The third step is for known perpetrators of violence since the presidential elections to be publicly identified and charged for their crimes. Top and key officials of the Ivory Coast armed forces responsible for the massacre of innocent citizens should be publicly identified and charged for crimes against humanity. Elements within rebel troops that have participated in atrocities should also be held publicly accountable. It is evident a sense of impunity pervades within the armed forces and rebel ranks regarding potential crimes against humanity. There is no evident threat of an international manhunt for the key planners and decision makers that order killing of innocent civilians and peaceful protesters. No politician or political ideologue spewing hate and inciting violence in Ivory Coast is afraid of future repercussions either in Ivory Coast, Africa or around the world.  

The fourth step is that the Presidency of Alassane Ouattara should make an international undertaking to rebuild national confidence in an undivided Ivory Coast. For this to happen, Alassane Ouattara must demonstrate that he is not a hostage to radical elements within his rebel troop entourage; end perceptions of being beholden to powerful foreign interests; ensure that all key positions in government are distributed with sensitivities to religious, economic, political and geographical divides; promote religious freedom; verifiably implement fair and equitable spread of infrastructure projects in all regions of the country; support the emergence of national, issue oriented civil society organizations to serve as government watchdogs; strengthen national institutions that support statecraft, the private sector, sustainable development and cultural renaissance; and, implement wide ranging political and economic reforms.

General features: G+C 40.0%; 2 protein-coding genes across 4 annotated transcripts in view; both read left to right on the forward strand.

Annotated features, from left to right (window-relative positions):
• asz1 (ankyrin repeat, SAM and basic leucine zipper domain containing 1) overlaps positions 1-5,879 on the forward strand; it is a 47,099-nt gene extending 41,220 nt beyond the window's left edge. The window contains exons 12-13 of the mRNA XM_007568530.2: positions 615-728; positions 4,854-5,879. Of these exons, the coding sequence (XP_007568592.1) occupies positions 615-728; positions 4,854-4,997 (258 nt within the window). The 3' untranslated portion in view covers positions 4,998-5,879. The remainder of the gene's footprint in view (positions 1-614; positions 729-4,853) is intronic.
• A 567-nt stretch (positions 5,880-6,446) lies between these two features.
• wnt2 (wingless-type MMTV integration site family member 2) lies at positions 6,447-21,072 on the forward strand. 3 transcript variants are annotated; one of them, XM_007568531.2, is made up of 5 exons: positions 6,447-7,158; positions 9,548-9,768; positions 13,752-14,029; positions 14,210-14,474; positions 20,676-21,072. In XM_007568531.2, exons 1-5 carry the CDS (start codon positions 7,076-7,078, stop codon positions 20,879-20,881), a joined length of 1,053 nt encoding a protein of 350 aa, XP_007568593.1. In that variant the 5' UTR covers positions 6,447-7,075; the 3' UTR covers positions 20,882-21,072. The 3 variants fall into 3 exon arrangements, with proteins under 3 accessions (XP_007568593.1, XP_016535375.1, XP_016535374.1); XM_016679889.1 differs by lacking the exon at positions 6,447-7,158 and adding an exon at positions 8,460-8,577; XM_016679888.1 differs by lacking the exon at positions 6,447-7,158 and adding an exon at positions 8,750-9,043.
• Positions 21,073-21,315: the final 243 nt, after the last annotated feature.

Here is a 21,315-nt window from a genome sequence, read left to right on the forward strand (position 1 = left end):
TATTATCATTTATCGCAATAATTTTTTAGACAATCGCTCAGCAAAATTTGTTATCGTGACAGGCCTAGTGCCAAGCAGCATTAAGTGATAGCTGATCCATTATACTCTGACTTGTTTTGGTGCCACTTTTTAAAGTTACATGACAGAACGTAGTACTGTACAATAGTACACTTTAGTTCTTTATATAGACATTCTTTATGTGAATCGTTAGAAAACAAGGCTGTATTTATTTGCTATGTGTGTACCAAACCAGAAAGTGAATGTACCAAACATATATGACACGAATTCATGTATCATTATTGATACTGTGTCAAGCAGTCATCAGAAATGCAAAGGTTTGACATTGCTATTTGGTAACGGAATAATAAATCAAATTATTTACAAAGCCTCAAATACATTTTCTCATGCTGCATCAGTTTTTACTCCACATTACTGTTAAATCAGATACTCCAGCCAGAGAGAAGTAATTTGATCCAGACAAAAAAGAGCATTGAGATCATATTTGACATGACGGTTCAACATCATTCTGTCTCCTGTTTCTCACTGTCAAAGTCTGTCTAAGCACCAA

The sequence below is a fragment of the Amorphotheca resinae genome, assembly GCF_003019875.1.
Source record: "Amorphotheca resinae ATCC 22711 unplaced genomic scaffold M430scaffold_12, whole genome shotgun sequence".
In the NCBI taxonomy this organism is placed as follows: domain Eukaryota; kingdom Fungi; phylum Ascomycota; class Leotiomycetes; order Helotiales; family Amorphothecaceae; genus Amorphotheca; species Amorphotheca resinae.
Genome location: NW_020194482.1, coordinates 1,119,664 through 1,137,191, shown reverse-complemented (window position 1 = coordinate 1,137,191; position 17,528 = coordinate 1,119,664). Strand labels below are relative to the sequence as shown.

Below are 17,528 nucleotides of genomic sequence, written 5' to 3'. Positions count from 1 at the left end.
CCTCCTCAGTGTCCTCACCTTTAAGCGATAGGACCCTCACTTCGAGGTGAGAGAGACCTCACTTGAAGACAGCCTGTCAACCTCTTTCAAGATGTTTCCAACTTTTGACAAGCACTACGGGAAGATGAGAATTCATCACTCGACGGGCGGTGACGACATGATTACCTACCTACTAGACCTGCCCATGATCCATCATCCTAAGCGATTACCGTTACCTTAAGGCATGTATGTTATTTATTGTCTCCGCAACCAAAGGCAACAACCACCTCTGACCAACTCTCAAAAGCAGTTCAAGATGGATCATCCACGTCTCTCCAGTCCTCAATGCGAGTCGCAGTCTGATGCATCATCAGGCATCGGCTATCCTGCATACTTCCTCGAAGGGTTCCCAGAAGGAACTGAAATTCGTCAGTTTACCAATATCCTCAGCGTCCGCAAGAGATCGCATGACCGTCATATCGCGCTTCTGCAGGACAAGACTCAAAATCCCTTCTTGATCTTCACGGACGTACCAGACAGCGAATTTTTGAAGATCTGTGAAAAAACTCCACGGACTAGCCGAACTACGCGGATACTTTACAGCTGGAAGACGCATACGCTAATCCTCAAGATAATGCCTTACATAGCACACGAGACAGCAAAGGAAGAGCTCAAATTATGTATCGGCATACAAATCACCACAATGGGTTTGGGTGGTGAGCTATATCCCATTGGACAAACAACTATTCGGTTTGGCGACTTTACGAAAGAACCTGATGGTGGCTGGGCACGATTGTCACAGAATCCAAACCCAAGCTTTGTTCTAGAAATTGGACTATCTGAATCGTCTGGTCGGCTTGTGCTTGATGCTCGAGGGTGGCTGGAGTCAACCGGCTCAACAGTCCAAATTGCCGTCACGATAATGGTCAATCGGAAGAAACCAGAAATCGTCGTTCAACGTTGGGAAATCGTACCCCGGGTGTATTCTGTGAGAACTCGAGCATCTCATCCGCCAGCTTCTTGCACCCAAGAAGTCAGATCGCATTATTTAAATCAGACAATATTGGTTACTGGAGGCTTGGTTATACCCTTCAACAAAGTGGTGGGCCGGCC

The final step is that President Allasane Ouattara should publicly commit to a single term in office as part of the necessary sacrifice to create a new, more egalitarian Ivory Coast. Ouattara, Gbagbo, former president Bedie and a large number of current political leaders in Ivory Coast have been within the corridors of power for the past 35 years or more. They are now “big men” with large, fanatical, often poor supporters.  These supporters through years of state and personal patronage are eager to do the bidding of their “leaders.” These leaders have served their country to the best of their abilities. However, they now represent narrow tendencies in a country desperate for national unity, national forgiveness and national reconciliation. 

The future Ivory Coast requires new crop of national leaders committed to a democratically strong, economically viable and equity based nation. In the 21st Century, a resource rich nation must expand its political space, promote economic opportunities for all and adhere to the rule of law to remain viable. Any attempt to continue the era of big men, economic despotism and political chicanery will condemn Ivory Coast to permanent instability, economic ruin and blood civil wars.     

By Dr. Chinua Akukwe.

The author is the former Chairman of the Technical Board, Africa Center for Health and Human Security, George Washington University, Washington, DC. He has written extensively on health and development issues, including five books. He can be reached at cakukwe@att.net